The proceedings before the Commission were instituted pursuant to Sections 19(b) and 20(a) of the Act, which provide in substance that whenever it shall appear to the Commission, either upon complaint or otherwise, that the provisions of the Act have been or are about to be violated, the Commission may in its discretion require a statement of the facts and make an investigation of the acts complained of; and that for the purpose of such investigation it may administer oaths, subpoena witnesses, take evidence and require the production of any books, papers or other documents which the Commission deems relevant or material to the inquiry. The application states that a duly designated officer of the Commission issued a subpoena duces tecum to the Bourbon Sales Corporation requiring it to appear before its Chief Securities Investigator at Louisville, Kentucky, and at that time and place to produce the books, records and other papers referred to in the subpoena; that the subpoena was duly served, but that the respondent has refused to appear and produce the books and papers as required by it which has impeded and continues to impede the progress of the investigation. It states that all of the books and papers sought by the subpoena are deemed by the Commission to be relevant and material to the inquiry. The respondent contends *72 that before the District Court, acting under the authority conferred by Section 22 (b) of the Act, can issue an order enforcing the subpoena, it must find as a matter of fact and law from the evidence produced at the hearing that the sales and bottling contracts above referred to are securities within the meaning of the Act. The Commission claims that it is not necessary as a condition precedent to the entry of such an order that the Court make such a finding, and that in any event the sales and bottling contracts now under investigation are securities within the meaning of the Act.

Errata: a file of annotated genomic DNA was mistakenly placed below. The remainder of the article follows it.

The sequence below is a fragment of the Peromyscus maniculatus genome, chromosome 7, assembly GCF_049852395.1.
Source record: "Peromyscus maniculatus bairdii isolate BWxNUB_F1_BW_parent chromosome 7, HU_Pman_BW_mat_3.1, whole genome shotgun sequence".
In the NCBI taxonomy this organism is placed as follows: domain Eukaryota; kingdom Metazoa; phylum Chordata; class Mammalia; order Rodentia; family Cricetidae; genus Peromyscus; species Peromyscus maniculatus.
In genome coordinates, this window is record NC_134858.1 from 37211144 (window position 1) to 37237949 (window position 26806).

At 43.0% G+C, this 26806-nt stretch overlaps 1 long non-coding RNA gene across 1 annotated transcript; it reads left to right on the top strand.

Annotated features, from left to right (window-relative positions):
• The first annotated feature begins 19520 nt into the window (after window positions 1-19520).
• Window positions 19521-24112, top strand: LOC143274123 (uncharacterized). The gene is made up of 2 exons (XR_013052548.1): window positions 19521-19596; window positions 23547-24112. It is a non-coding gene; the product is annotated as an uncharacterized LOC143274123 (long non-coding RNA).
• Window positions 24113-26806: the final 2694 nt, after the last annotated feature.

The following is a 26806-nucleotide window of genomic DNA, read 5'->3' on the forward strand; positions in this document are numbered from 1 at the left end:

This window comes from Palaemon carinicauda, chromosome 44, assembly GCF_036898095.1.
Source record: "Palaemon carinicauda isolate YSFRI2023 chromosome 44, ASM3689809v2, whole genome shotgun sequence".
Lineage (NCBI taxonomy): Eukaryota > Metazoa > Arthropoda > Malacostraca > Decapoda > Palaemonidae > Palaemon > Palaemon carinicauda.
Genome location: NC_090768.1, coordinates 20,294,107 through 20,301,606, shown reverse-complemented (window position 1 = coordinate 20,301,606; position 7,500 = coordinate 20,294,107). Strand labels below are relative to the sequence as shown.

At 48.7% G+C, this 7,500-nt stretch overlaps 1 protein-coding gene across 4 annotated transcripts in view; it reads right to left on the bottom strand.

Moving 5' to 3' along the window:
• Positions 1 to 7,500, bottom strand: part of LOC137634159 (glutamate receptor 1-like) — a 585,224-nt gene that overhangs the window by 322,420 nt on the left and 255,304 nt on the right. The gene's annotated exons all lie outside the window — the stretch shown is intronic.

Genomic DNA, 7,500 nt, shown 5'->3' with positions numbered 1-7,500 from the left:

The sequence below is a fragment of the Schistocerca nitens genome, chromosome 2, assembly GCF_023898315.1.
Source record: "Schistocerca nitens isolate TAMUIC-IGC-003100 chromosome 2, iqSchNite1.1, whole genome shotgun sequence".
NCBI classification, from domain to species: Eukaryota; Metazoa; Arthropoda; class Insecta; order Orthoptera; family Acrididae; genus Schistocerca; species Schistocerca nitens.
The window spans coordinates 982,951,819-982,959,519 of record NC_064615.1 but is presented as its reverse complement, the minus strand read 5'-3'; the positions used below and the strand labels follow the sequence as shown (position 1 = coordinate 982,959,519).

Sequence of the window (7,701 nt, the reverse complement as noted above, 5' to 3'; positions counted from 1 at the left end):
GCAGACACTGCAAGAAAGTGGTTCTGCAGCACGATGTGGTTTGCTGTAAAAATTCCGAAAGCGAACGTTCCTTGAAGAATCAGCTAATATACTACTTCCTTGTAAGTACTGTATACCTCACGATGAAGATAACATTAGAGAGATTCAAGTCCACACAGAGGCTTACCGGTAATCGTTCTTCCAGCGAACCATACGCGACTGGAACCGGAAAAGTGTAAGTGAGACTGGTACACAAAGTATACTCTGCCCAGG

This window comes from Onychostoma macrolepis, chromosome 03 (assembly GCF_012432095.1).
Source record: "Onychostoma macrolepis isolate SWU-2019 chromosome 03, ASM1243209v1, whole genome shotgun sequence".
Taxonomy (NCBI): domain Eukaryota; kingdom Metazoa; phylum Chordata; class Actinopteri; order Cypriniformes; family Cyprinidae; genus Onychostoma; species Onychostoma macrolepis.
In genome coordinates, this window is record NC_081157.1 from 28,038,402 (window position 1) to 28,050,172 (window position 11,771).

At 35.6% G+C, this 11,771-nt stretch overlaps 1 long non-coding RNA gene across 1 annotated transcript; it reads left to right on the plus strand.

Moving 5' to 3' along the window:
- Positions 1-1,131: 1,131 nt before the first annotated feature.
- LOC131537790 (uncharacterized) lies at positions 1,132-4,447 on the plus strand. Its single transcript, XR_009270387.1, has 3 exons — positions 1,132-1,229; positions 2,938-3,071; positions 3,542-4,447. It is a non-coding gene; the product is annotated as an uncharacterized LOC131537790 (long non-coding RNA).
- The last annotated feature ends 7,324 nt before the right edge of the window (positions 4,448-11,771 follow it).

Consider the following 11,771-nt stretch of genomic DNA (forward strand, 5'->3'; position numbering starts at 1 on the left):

In a proceeding in the District Court for the enforcement of an administrative subpoena, the Court should not undertake to decide the same issue which is before the administrative body before ordering compliance with the subpoena, as such action on its part would eliminate the necessity for the administrative ruling. It is not the purpose of such procedure to substitute the ruling of the Court for the final administrative finding. If it sufficiently appears from the Commission's application for the subpoena and the showing made in support of it that jurisdiction exists over the matter under consideration and that the Commission is in possession of facts affording reasonable grounds for the belief that a violation of the Act has occurred or is threatened, it may order and conduct the appropriate investigation with the attendant right to enforce compliance with its subpoenas. Consolidated Mines v. Securities and Exchange Commission, 9 Cir., 97 F.2d 704; Perkins v. Endicott Johnson Corporation, 2 Cir., 128 F.2d 208. Respondent relies upon General Tobacco & Grocery Co. v. Fleming, 6 Cir., 125 F.2d 596, 140 A.L.R. 783, from this Circuit, which held in a similar proceeding under the Fair Labor Standards Act of 1938, 29 U.S.C.A. § 201 et seq., that the Administrator of the Wage and Hour Division must show to the District Court that the respondent was engaged in interstate commerce before the Court would order compliance with the subpoena, and that the respondent was entitled to challenge this issue of fact in the District Court. The opinion in that case clearly shows that the existence of that fact was essential to establish jurisdiction over the defendant in the investigation by the Administrator in which the subpoena was issued. The statutory authority under which the Administrator acted depended for its validity upon that fact. In the present case the issue of fact is not one going to the jurisdiction of the Securities and Exchange Commission. The statutory authority under which the Commission is acting depends for its validity upon the use of the mails. That fact is not in issue; it is conceded to exist by the respondent.